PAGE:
Emailing large attachmentsHow do I know the size of an attachment? This depends on the email system you are using. In Hotmail, for example, after you have added the attachment to the email you can hover your mouse over the attachment and a small box will pop up that includes the file size (eg 273kb). With most other systems the size of the attachment is shown in brackets after the name of the attachment.

What is the maximum size of an attachment? Hotmail is supposed to be able to receive 10mb attachments, Yahoo and Gmail have a limit of 25mb. These are all webmail systems. If you are using POP-based email (eg you check your email using Outlook or Windows Live Mail) then there is probably a limit set by the email servers you are using. If you have your own domain name then you are probably using your domain host’s email servers. Otherwise, you will be using your ISP’s servers. The limit they impose can be as low as 5mb. Also, the theoretical limit of a Gmail attachment is 25mb but the actual file sent through cyberspace is larger than your original file by up to about 20% so Gmail’s actual maximum is probably nearer to 20mb. Anyway, even if you know the limits of your own system, that doesn’t help in telling you what your correspondent can receive as that depends on their system rather than yours. Personally, I would not assume that an attachment of over 5mb is going to go through without trouble. I always check with the recipient that they have received anything I have sent bigger than 5mb. Note: there are 1024kb in 1mb, so if your attachment size is expressed in kb rather than mb then anything less than about 5000kb is less than 5mb and will probably be delivered without problem.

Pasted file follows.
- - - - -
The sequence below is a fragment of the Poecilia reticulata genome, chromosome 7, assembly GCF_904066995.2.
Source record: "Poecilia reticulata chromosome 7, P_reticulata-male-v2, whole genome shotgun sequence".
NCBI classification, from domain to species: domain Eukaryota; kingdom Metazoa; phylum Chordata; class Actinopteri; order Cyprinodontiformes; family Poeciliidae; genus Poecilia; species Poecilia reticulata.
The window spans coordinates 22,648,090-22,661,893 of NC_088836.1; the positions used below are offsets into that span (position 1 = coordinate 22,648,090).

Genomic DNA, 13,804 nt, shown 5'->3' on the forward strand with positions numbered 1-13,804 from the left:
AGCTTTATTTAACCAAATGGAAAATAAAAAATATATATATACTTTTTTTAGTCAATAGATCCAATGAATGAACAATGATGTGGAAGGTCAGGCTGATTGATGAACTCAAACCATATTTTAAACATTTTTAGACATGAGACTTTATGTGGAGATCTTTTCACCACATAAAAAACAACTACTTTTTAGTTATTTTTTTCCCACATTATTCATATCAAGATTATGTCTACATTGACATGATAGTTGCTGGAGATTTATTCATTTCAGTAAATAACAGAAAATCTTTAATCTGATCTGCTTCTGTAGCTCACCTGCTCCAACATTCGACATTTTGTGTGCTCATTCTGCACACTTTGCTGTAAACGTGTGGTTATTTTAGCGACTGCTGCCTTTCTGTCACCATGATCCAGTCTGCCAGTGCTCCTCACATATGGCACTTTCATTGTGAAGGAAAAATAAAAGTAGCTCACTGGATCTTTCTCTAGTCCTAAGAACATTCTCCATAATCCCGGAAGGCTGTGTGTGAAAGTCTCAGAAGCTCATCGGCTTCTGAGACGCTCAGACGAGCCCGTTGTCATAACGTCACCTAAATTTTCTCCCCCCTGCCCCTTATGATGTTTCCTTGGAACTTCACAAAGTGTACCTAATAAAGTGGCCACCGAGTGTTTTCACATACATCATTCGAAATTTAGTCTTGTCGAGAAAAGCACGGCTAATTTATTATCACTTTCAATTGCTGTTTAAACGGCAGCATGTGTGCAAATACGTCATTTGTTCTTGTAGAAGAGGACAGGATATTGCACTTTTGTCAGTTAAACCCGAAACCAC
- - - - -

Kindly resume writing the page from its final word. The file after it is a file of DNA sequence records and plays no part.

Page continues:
What can I do if my attachment is too big? There are several options:

  • split the file up into smaller pieces. There is software available for splitting and rejoining files. I don’t recommend this method.
  • compress the file into a (smaller) zip file. This can work very well for some file types (eg tif files) but not have very much effect on others (eg jpg picture files, that are already optimised for the trade-off between size and quality). Zip files are a good idea, by the way, if you are sending many attachments as they can all be sent in one zip file for unpacking at the recipient’s end.
  • use an online service such as www.goaruna.com

Using GoAruna, you don’t even have to register if you just wish to send a single file. All you need to do is enter your own and the recipient’s email addresses and upload the file you wish to attach. The recipient is then sent an email with a link so that they can download the file. Although there is a time limit (seven days) on the availability of the download, this method does have the advantage that the download is under the control of the recipient. This can be better than having their email system tied up while a large attachment download takes place (although this is becoming less important as internet connections become faster). A single file sent this way by GoAruna can be up to 100mb. By registering with Aruna, you can also have 2gb of online storage. This can be used for backups and/or making files available to other people that may otherwise have needed to be sent as email attachments. Note: just as there are 1024kb in 1mb, there are 1024mb in 1gb.

There are other services similar to GoAruna. You may like to look at these:

http://www.yousendit.com
http://www.gigasize.com/index.php

© 2011-2015 David Leonard
Computer Support in London